Suns internal decision-making leads to coaching change

Fool me once, shame on me. 

You know how that saying goes. 

Following a second consecutive inexplicable, humiliating season-ending home playoff loss, the new Phoenix Suns owner made the decision to fire coach Monty Williams.

“It’s internal.”

In the postgame presser after a disastrous season-ending 123-90 loss home to the Dallas Mavericks in the 2022 Western Conference Semifinals, that was the two-word answer Phoenix Suns coach Monty Williams gave to a reporter when asked why Deandre Ayton played just 18 minutes. 

While we do not know the full story, one thing that has been internal for the Suns is the pressure, scrutiny, and scandal the organization has faced over the last 12 months. 

Just days shy of one year since that season-ending defeat, new Suns owner Mat Ishbia saw enough when history repeated itself in the semifinals against the Denver Nuggets.

The Suns fell flat, and then some, in Game 6 of the conference semifinals, losing 125-100 in Phoenix on Thursday night. 

With three minutes left in the opening quarter, the Suns trailed 27-26. That proved to be the beginning of the end.

Just seconds later, backup Center Bismack Biyombo had his hands on Nikola Jokic with the Nuggets inbounding under their basket. Nuggets guard Kentavious Caldwell-Pope comes over to take attention off of Jokic, and Biyombo fouls KCP. Since the foul occurred before the inbound, Caldwell-Pope was awarded a one-shot technical free throw. 


On the next possession, 36-year-old Jeff Green jumps in the air and passes the ball to Jokic, who, in one swift move, laterals the ball to KCP in the corner. He drains a three-pointer. 


That sequence kicked off a 17-0 run to end the quarter. 


The closest the Suns would get would be 15 points with 6:41 remaining in the second quarter. 

“It happened pretty fast”, said Kevin Durant in the postgame. “It’s hard to get going as a team if you’re giving up that many points, 44 in the first quarter, 37 in the second, 81 points in the half. It’s tough to get going.”

“Deflating” was the word that Monty Williams used when talking about the way Denver scored at will in the first half. 

While the two games cannot be compared because of roster differences, the Suns have lost consecutive home elimination games in the playoffs by a combined 58 points. 

A number like that is almost unthinkable in professional basketball. At least real-life professional basketball, as opposed to a video game set on easy mode (or All-Star mode in the Suns’ case).

Deandre Ayton was out. Chris Paul was out. Devin Booker was hampered by a foot injury. 

It is worth noting that even before Ayton’s injury, through the first five games of the series, fellow backup Center Jock Landale played significantly more fourth quarter minutes than Ayton. 

Landale- 33:20 

Ayton: 25:32

We did not get any “it’s internal comments” after this latest series with Denver, but that comment nearly a year ago to date was a part of several challenges the Suns would face. 

Their young big was a restricted free agent and Phoenix was running out of time, having used an option on him in that 2021-22 season. The Suns showed little to no urgency to get a deal done, to the point where the Indiana Pacers put down an offer sheet. It seemed clear that Phoenix was not ready to offer Ayton a max contract extension, but they also that they could not lose their 22-year-old number one overall pick for nothing, so they matched the offer to keep Ayton in the desert.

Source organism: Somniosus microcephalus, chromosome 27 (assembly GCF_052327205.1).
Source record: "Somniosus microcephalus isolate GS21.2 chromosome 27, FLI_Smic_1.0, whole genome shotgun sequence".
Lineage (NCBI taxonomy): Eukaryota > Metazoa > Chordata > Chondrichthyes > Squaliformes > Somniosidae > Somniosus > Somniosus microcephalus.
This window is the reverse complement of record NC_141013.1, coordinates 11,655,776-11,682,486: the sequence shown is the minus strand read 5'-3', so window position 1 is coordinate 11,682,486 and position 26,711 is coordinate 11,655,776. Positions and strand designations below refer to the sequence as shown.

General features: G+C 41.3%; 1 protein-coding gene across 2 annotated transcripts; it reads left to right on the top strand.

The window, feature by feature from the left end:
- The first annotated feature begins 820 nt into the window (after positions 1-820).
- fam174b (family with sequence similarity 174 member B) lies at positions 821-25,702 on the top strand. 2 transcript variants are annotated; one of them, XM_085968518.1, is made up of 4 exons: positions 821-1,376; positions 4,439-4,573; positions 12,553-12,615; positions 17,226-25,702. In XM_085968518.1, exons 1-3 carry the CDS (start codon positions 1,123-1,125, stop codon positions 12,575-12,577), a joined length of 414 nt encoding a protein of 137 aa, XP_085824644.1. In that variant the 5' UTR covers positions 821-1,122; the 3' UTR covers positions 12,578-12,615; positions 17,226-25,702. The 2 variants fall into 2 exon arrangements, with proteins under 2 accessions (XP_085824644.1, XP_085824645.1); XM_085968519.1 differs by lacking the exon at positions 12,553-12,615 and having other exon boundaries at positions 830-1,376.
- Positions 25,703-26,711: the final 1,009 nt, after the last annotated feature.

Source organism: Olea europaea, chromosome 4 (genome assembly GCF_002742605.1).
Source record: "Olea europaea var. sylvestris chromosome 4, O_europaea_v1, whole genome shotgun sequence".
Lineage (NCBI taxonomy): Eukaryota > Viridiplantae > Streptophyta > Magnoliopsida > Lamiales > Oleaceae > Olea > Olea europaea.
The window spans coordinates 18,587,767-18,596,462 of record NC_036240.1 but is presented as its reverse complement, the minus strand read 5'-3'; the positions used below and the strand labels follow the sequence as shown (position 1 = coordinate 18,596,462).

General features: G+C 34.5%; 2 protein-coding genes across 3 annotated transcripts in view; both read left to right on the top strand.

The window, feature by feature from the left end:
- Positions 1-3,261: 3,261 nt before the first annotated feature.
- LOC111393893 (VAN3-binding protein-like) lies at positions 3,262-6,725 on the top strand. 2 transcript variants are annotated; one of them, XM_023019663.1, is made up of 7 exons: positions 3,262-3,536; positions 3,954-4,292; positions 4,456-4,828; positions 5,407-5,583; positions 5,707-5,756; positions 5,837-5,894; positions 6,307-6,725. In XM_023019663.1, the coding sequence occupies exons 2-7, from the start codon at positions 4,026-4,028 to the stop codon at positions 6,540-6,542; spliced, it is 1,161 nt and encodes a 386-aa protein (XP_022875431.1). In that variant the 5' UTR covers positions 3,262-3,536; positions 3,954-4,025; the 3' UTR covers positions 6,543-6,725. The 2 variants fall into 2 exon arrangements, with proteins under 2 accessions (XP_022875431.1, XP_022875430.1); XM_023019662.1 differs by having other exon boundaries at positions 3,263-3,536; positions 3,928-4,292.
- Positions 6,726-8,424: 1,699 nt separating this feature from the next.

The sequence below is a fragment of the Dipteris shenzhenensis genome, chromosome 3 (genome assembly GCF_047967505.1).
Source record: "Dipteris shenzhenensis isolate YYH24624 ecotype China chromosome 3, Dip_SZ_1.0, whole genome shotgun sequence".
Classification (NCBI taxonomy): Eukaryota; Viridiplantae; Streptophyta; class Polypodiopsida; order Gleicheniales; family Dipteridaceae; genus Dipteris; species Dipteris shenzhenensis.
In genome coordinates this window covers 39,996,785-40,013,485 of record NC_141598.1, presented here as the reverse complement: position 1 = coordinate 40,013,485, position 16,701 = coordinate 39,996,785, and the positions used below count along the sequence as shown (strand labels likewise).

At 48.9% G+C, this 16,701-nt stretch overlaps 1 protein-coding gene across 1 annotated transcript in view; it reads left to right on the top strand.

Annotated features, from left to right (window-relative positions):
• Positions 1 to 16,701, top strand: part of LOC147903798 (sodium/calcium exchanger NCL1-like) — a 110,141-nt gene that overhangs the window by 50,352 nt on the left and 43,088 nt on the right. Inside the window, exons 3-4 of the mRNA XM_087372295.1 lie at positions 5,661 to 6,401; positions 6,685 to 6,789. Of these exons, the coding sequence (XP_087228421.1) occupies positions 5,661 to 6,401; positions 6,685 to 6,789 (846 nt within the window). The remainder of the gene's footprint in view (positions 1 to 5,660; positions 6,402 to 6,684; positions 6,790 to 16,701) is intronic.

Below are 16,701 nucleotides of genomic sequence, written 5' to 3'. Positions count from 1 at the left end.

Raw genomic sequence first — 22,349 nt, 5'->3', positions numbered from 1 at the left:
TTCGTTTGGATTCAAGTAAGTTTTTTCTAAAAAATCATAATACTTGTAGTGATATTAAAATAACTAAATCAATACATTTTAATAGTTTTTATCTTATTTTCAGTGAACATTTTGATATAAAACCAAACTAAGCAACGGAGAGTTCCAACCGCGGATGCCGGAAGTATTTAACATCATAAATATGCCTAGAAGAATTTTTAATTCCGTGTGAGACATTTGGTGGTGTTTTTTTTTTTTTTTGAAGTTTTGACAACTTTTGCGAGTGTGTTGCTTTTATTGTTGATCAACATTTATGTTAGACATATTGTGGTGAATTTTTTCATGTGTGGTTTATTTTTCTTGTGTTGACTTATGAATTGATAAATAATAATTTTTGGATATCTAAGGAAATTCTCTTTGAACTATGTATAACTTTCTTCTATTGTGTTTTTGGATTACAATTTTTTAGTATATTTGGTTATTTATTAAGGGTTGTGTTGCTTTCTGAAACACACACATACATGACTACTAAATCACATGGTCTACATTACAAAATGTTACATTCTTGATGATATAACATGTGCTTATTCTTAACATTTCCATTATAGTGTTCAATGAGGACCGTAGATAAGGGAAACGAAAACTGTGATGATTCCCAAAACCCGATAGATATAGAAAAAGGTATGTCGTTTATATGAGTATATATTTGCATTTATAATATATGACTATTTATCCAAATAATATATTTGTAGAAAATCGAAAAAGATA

The offseason quieted down from there, but a dark cloud would move over the franchise at the start of the 2022-23 season, with an ESPN report from Baxter Holmes about allegations against then-owner Robert Sarver. 

Facing basketball-related pressure to get back to the NBA Finals and more serious real-life trauma stemming from racial and sexual misconduct allegations, we are quickly reminded of human nature. All of this noise, tension, etc. is enough to weigh on anyone, professional athlete or coach or otherwise.

Even on that basketball side, the regular season feels longer and longer when the focus is set on making a playoff run with this roster as constructed. Chris Paul is approaching 40. Kevin Durant is 34, but is coming off of injuries, and has plenty of miles on him. No one knows how much longer Ayton will be in Phoenix, though it is worth noting that he cannot be traded before mid-January 2024. 

The bottom line is this: even as the Suns have made this climb back into NBA relevance, the club has faced plenty of headwinds along the way. 

Phoenix went 8-0 in the Orlando “bubble” to end the COVID-shorted regular season in 2020. The very next year, they advanced to the NBA Finals. This team captured the hearts and attention of fans, analysts, and teams around the league. 

But we all know that excuses do not fly in the harsh, unforgiving business world of professional sports. 

Everything you do, or do not do, gets boiled down to wins and losses. 

When the pressure has been on, the Suns’ last three season-ending losses have gone as follows: 

2021: Bucks 105 Suns 98, Game 6, NBA Finals (Bucs win four straight games with Giannis dropping a 50-burger to punctuate the series)

2022: Mavericks 123 Suns 90, Game 7, Western Conference Semifinals (Phoenix was held to 27 points in the first half on their home floor)

2023: Nuggets 125 Suns 100, Game 6, Western Conference Semifinals in Phoenix 

There is a lot to like and appreciate about Monty Williams. If he wants to stay in coaching, he will likely have offers to choose from. 

But in basketball, the ball doesn’t lie and neither do those scores. They will put pressure on team leadership to make changes every time. And 99 times out of 100, the coach is the first to go.